NASA’s Hubble Space Telescope has orbited Earth for more than 30 years — and it is showing its age. This weekend, it hit a stumbling block it’s yet to emerge from.
On Sunday, the NASA Hubble Twitter account posted news the craft had entered safe mode at around 4 a.m. Eastern. Here on Earth, mission scientists scrambled to put our eye in the sky back online.
When asked for comment, a NASA spokesperson told Inverse:
“The Hubble Space Telescope is in good condition but remains in safe mode as a precaution while the team works to fully understand the error encountered on Sunday and the associated safe mode response. The team is working to return Hubble back to science operations as soon as possible.”
There are currently no details available on when the mission might be fully operational again, but NASA’s comment is encouraging for stargazing fans of the telescope.
What is safe mode for the Hubble Telescope?
Safe mode on Hubble is pretty much the same as what happens to your home computer when it goes into sleep mode unexpectedly: a software problem causes the machine to default to basic operations only. This means that while Hubble is still in touch with NASA, it isn’t able to operate as normal. Thankfully for NASA ground crews, there appear to be no hardware problems at this time.
That’s good news: Hubble is some 330 miles above the Earth, so maintenance operations aren’t exactly simple, easy fixes — but it has been done before.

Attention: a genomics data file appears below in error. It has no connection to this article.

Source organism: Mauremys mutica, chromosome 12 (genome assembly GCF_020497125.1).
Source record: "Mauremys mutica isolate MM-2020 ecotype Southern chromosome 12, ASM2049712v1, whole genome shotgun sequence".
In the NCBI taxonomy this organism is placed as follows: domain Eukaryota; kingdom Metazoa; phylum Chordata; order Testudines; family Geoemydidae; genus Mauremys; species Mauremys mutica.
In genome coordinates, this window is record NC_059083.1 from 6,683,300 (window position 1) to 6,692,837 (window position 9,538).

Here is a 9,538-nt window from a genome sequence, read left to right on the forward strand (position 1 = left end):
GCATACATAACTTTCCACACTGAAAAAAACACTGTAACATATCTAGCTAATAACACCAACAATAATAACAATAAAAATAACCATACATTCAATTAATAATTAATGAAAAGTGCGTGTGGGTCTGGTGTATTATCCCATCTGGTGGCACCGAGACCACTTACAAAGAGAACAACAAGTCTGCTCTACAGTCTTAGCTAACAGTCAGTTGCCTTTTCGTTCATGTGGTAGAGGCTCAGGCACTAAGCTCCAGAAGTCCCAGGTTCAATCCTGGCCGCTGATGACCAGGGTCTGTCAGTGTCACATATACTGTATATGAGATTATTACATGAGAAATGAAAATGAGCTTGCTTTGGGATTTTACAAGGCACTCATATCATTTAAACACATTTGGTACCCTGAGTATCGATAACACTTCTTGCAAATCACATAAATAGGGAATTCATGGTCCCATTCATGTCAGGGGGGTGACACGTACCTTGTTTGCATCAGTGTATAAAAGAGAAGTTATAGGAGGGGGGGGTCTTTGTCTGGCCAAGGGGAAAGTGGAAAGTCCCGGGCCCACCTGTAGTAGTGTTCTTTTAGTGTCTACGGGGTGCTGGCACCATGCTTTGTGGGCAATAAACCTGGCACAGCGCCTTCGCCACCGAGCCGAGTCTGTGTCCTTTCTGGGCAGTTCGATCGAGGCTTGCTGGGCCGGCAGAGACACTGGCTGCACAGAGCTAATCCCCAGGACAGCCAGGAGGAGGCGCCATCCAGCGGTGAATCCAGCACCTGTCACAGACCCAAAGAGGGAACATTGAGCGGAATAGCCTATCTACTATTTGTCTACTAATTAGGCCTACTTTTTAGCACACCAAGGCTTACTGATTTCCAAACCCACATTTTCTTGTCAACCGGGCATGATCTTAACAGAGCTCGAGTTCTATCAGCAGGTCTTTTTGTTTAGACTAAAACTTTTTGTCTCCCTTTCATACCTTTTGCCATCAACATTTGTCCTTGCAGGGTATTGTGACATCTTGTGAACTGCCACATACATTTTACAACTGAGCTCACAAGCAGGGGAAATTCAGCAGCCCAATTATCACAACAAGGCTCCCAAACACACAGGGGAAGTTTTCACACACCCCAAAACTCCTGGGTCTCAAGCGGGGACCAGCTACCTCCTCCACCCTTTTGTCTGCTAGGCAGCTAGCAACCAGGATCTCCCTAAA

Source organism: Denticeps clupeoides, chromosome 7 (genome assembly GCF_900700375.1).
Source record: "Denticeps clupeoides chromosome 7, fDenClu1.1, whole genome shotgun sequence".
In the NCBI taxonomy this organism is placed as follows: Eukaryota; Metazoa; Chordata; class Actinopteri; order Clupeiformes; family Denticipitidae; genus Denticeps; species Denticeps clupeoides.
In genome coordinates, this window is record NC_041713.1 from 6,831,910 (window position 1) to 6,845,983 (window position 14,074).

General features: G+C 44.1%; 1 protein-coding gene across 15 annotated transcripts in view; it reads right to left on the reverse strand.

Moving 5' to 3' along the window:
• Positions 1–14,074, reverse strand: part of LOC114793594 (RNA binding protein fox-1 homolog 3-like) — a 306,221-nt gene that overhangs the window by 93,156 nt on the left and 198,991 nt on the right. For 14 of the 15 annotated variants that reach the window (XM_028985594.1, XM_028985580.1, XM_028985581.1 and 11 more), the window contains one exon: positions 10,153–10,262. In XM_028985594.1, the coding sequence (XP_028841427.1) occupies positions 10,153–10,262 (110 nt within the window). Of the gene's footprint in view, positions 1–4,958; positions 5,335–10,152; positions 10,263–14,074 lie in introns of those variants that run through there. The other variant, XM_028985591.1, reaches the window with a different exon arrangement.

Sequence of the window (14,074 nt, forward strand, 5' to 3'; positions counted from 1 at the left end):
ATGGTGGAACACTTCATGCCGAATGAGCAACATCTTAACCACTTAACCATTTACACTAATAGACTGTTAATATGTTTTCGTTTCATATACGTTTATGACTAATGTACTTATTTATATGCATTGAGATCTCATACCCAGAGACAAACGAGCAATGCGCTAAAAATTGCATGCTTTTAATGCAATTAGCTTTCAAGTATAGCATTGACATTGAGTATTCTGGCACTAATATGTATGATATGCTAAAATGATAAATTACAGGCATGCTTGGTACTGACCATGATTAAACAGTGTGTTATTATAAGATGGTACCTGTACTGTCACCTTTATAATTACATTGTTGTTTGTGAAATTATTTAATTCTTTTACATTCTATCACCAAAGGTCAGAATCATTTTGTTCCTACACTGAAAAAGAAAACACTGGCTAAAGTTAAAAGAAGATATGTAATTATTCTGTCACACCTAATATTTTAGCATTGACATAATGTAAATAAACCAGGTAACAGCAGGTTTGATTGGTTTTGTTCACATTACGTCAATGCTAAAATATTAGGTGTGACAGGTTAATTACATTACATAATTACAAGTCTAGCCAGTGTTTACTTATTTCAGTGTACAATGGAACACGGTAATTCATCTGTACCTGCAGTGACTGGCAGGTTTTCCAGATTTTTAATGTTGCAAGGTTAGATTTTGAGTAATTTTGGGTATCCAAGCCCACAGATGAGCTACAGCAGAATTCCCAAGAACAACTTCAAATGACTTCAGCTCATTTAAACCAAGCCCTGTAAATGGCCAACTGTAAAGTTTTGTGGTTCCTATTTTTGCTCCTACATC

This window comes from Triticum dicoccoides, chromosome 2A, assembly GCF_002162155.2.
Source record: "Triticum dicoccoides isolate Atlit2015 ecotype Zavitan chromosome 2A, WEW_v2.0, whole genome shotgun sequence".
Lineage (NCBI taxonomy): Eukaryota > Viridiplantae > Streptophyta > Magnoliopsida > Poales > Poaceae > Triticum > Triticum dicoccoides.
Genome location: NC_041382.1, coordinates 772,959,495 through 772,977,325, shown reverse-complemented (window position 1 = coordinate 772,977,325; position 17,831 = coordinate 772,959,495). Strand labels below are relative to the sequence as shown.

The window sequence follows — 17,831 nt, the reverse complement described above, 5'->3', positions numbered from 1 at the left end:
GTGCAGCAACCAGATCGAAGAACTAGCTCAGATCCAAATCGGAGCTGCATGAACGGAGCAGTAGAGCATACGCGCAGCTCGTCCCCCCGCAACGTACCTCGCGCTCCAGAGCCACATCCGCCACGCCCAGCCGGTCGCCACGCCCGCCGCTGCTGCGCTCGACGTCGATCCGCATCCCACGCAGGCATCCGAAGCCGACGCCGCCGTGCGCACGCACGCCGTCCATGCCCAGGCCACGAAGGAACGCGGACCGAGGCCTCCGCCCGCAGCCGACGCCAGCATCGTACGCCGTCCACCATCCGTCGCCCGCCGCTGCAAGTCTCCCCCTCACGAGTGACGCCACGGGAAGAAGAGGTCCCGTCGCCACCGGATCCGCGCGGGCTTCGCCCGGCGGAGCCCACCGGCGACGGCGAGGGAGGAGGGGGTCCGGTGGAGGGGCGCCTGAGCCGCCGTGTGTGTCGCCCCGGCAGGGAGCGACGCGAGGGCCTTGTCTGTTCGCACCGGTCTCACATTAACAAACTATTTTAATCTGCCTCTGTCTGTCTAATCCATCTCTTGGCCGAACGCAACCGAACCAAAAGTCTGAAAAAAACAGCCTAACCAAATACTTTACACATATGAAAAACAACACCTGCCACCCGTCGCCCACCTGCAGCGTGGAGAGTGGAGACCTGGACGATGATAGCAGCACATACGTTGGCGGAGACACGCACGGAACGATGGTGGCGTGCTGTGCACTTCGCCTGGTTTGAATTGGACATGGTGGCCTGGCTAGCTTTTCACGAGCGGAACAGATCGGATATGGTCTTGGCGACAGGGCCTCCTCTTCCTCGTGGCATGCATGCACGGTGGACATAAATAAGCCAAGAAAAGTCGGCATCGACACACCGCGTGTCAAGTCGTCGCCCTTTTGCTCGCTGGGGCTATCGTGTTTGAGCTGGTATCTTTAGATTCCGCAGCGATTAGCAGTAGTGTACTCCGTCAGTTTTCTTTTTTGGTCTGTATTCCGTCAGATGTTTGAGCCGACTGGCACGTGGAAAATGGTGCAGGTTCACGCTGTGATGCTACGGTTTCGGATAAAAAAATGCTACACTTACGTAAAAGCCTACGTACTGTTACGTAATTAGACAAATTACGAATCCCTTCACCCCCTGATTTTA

Hubble was launched in 1990 aboard the space shuttle Discovery. The telescope orbits at a distance of 333-336 miles above Earth, depending on its point in its orbit.
This orbit was selected specifically so the telescope could be serviced by astronauts. And it has been: Since launch, it has received a series of upgrades — first, in 1993, to correct a defective mirror that hobbled its ability to see properly, and then an additional four times to perform other essential hardware upgrades.
Can the Hubble Telescope be repaired?
The last shuttle mission was in 2011. Since then, NASA not established another way to send astronauts up to physically service the aging telescope. This means any problems now may be the death of the iconic instrument: Soon, the telescope could hit a point in its lifetime when it’s no longer operational.
It does have a successor: The James Webb Space Telescope has been an expected follow-on mission for years now. This new observatory has faced a series of delays, and it remains on the ground for now. It is currently slated to launch in October 2021.
Unlike Hubble, the James Webb Space Telescope will not be able to be serviced by astronauts, as it will be placed in an orbit out of reach for any current NASA human flight vehicle.